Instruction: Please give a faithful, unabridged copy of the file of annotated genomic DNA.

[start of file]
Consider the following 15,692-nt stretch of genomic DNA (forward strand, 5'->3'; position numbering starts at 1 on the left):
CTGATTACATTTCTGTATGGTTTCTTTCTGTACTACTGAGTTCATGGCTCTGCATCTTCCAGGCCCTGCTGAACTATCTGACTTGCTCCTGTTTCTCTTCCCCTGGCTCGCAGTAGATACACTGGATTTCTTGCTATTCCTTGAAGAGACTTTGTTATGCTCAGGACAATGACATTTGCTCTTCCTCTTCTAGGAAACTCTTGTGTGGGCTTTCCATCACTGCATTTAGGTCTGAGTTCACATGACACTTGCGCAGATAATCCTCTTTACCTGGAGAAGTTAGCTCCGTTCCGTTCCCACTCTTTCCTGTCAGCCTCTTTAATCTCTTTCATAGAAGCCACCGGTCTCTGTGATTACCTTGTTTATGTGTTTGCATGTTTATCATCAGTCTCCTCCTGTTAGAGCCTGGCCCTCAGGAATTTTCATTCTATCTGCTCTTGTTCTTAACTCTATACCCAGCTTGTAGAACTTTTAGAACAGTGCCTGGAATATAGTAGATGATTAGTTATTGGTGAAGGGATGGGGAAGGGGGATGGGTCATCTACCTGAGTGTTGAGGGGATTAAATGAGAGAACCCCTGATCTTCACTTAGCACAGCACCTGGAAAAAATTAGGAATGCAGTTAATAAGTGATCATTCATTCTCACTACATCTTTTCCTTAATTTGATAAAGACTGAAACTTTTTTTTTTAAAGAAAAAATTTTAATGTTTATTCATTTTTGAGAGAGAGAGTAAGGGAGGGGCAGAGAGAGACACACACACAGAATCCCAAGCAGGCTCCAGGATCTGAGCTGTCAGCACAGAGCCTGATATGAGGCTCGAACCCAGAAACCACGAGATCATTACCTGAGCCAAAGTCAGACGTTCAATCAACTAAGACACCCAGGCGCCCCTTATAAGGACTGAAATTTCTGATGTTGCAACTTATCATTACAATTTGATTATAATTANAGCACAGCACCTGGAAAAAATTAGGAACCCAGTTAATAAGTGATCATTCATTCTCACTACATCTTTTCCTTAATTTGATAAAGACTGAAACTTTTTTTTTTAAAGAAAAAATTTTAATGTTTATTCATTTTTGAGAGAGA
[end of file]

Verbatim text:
Consider the following 15,692-nt stretch of genomic DNA (forward strand, 5'->3'; position numbering starts at 1 on the left):
CTGATTACATTTCTGTATGGTTTCTTTCTGTACTACTGAGTTCATGGCTCTGCATCTTCCAGGCCCTGCTGAACTATCTGACTTGCTCCTGTTTCTCTTCCCCTGGCTCGCAGTAGATACACTGGATTTCTTGCTATTCCTTGAAGAGACTTTGTTATGCTCAGGACAATGACATTTGCTCTTCCTCTTCTAGGAAACTCTTGTGTGGGCTTTCCATCACTGCATTTAGGTCTGAGTTCACATGACACTTGCGCAGATAATCCTCTTTACCTGGAGAAGTTAGCTCCGTTCCGTTCCCACTCTTTCCTGTCAGCCTCTTTAATCTCTTTCATAGAAGCCACCGGTCTCTGTGATTACCTTGTTTATGTGTTTGCATGTTTATCATCAGTCTCCTCCTGTTAGAGCCTGGCCCTCAGGAATTTTCATTCTATCTGCTCTTGTTCTTAACTCTATACCCAGCTTGTAGAACTTTTAGAACAGTGCCTGGAATATAGTAGATGATTAGTTATTGGTGAAGGGATGGGGAAGGGGGATGGGTCATCTACCTGAGTGTTGAGGGGATTAAATGAGAGAACCCCTGATCTTCACTTAGCACAGCACCTGGAAAAAATTAGGAATGCAGTTAATAAGTGATCATTCATTCTCACTACATCTTTTCCTTAATTTGATAAAGACTGAAACTTTTTTTTTTAAAGAAAAAATTTTAATGTTTATTCATTTTTGAGAGAGAGAGTAAGGGAGGGGCAGAGAGAGACACACACACAGAATCCCAAGCAGGCTCCAGGATCTGAGCTGTCAGCACAGAGCCTGATATGAGGCTCGAACCCAGAAACCACGAGATCATTACCTGAGCCAAAGTCAGACGTTCAATCAACTAAGACACCCAGGCGCCCCTTATAAGGACTGAAATTTCTGATGTTGCAACTTATCATTACAATTTGATTATAATTANAGCACAGCACCTGGAAAAAATTAGGAACCCAGTTAATAAGTGATCATTCATTCTCACTACATCTTTTCCTTAATTTGATAAAGACTGAAACTTTTTTTTTTAAAGAAAAAATTTTAATGTTTATTCATTTTTGAGAGAGA